This factual conclusion shaped the US administration’s moral vision of how post-war Balkan political geography ought to be configured. Bosnia’s Serbs and Croats must not be rewarded for their aggression. Bosnia must remain a unified, multi-ethnic country, notwithstanding the efforts of two of its three ethnic groups to tear the territory apart. By contrast Serbia must be dismembered, because Serbs cannot be trusted to treat their Albanian minority properly. This inference – from atrocity to moral outcome – would have suited Wilson’s reasoning admirably.
The premise of this argument – that Serbs in particular where disproportionately barbarous – is contested, but significant empirical evidence in its favour exists at least in the Bosnian case. Atrocities committed against Muslim civilians in Srebrenica, Brcko, Omarska, Zvornik and other places were broadcast around the world and shocked the conscience of the international community. The siege of Sarajevo is cited as another heinous war crime, and the arbitrary shelling of a city of half a million people for three and a half years was a shocking cruelty. Sieges usually are so. The majority of commentators accept that Serb forces were disproportionately responsible for the carnage of the Bosnian war. Whereas the population of Bosnia in 1991 was 44% Bosniak, 31% Serb and 17% Croat, the number of deaths in the Bosnian war were 66% Bosniaks, 25% Serbs and 8% Croats. Thus relative to population sizes, Bosniaks suffered disproportionately while Croats were disproportionately fortunate. Continue reading →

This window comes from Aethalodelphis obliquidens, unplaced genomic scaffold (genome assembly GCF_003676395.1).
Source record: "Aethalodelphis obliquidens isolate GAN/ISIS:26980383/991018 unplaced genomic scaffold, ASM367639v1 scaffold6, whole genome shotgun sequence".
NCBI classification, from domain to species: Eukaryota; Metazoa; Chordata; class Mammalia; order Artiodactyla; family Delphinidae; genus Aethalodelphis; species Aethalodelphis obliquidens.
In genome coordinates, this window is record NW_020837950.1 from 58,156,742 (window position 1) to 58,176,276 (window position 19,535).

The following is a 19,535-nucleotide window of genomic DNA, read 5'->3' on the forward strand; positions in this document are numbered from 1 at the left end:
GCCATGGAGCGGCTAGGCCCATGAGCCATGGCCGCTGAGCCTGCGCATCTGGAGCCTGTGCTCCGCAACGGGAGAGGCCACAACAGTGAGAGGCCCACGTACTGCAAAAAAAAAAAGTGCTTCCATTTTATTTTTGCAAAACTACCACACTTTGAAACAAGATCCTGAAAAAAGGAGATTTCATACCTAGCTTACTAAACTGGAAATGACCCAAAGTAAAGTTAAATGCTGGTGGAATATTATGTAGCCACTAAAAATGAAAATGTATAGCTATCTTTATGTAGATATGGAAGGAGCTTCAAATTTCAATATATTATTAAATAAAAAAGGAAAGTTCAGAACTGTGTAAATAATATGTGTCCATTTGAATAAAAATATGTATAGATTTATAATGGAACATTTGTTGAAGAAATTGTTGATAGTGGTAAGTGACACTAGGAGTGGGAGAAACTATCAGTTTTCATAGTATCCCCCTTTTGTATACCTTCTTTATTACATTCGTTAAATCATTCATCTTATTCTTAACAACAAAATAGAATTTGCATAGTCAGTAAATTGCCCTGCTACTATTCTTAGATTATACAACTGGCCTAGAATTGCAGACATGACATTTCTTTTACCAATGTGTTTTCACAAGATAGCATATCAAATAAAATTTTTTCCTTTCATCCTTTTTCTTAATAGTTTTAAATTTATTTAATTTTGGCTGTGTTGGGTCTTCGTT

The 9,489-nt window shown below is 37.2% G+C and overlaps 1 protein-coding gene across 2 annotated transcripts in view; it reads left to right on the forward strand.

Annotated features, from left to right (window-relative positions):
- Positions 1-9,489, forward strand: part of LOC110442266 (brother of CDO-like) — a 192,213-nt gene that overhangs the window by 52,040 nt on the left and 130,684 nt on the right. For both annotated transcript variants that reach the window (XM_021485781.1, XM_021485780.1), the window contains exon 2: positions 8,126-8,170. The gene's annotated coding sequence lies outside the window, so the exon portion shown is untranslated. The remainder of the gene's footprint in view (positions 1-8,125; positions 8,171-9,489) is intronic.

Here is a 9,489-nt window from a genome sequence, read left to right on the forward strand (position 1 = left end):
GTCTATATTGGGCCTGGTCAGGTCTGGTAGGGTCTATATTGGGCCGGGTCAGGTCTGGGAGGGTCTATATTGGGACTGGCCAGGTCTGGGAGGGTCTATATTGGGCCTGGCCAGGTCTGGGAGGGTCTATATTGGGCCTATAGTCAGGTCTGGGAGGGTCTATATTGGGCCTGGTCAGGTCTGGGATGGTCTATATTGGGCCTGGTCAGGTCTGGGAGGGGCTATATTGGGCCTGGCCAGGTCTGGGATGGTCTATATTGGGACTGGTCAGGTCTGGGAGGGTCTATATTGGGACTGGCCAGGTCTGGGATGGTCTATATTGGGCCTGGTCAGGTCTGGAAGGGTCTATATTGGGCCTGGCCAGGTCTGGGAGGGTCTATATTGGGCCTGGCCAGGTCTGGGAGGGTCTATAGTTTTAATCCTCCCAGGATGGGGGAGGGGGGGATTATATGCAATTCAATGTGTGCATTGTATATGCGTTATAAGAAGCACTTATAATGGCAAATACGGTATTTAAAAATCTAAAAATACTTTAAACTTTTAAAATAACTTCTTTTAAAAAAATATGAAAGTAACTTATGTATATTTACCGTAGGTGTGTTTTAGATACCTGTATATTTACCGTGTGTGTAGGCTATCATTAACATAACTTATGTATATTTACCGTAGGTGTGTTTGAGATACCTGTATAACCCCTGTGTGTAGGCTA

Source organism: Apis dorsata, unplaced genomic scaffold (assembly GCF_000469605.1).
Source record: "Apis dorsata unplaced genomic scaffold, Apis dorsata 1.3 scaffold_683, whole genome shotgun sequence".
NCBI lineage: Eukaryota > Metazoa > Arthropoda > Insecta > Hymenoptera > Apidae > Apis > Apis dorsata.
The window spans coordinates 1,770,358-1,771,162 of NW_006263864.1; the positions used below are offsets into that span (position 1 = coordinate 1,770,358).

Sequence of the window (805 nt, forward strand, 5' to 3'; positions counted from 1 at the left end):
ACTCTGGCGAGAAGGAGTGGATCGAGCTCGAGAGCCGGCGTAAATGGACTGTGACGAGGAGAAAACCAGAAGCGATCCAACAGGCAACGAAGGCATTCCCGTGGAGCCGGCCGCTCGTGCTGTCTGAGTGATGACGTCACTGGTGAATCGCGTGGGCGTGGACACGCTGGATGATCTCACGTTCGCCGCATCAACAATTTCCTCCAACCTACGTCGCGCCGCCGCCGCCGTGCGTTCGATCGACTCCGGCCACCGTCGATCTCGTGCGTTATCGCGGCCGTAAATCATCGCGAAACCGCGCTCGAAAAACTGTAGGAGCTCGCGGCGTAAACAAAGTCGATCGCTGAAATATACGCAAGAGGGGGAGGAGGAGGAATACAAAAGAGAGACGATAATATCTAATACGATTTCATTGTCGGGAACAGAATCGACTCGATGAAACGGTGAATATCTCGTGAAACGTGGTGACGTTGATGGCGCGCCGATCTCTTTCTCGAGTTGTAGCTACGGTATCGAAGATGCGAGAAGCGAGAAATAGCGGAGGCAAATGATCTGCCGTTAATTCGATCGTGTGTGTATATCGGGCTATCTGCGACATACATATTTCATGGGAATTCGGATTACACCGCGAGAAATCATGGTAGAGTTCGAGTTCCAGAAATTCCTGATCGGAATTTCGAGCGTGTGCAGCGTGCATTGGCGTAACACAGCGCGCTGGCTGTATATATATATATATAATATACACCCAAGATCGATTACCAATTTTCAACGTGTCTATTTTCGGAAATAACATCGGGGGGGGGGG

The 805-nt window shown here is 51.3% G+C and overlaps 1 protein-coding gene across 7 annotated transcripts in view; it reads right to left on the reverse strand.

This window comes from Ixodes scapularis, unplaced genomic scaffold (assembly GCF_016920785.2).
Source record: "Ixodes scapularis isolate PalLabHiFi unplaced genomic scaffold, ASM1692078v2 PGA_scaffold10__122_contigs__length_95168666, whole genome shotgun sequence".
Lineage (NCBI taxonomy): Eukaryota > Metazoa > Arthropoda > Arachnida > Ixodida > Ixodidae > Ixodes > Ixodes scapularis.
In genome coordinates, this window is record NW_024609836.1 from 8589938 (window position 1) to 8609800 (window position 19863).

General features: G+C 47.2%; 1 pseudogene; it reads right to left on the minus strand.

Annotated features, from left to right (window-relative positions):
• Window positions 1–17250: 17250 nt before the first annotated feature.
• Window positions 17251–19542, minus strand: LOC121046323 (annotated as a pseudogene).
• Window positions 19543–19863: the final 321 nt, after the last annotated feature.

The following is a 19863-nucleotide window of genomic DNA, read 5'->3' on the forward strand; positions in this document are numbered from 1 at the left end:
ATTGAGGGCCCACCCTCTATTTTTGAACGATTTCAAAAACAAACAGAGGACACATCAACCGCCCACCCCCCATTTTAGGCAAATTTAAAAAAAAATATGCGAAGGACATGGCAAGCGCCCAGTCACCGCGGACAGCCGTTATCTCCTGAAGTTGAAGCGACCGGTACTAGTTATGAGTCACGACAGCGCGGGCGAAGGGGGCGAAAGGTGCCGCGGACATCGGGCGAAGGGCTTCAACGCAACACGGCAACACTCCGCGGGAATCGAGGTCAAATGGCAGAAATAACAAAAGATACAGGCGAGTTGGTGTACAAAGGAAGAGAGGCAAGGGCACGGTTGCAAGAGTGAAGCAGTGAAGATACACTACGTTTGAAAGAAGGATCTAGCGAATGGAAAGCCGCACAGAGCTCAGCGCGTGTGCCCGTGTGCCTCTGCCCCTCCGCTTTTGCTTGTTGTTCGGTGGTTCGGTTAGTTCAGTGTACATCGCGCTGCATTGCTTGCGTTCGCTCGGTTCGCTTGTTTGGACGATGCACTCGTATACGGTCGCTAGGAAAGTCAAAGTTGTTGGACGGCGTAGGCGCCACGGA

The Pristina press is reporting on secret meetings between the Kosovo government, the US ambassador and chief of the International Civilian Office (ICO), Pieter Feith, on a new plan to push the UN out of the north. According to Koha Ditore, the three have agreed to close the United Nations Mission in Kosovo (UNMIK) Administration in Mitrovica (UAM) that administers north Mitrovica under UN Security Council Resolution 1244. Koha Ditore says it has the document, titled “Kosovo Government carries over the financing of the municipal services in the north from UAM to AONM.” It refers to an action plan aiming at the closure of UAM by March 31 and its replacement with an “Temporary Administrative Office for North Mitrovica” (AONM) under the authority of Pristina and to be placed in the mixed neighborhood of Bosniak Mahalla. The plan is said to contain 10 actions which were due to begin implementation early this month. Space and equipment for the AONM were to be secured by February 10th, with a meeting with the UNMIK SRSG on the 17th to inform him that the Kosovo government would cease funding UAM.
NATO Secretary-General Anders Fogh Rasmussen says the military alliance will not allow the Balkan region to slip back into violence amid simmering tensions between Kosovo and Serbia over a border dispute.
Rasmussen made the comments during a brief visit to Pristina, a day before Kosovo authorities are to deploy police and customs officials at two disputed border crossings with Serbia.
Burned-out Kosovo police vehicles at the Serbia-Kosovo border crossing in Jarinje following violent ethnic clashes in July.
September 14, 2011
PRISTINA — Kosovo says it will reopen two border outposts in its Serb-dominated north this week in a move that could reignite tensions that led to deadly clashes in July, RFE/RL’s Balkan Service reports.
In an interview with RFE/RL on September 13, Prime Minister Hashim Thaci said Kosovo’s government would take control of custom points 1 and 31 on September 16.
He said the plan would be under the authority of Kosovo’s institutions, which will work in cooperation with the European Union’s Rule of Law (EULEX) mission and the peacekeeping force (KFOR) in Kosovo.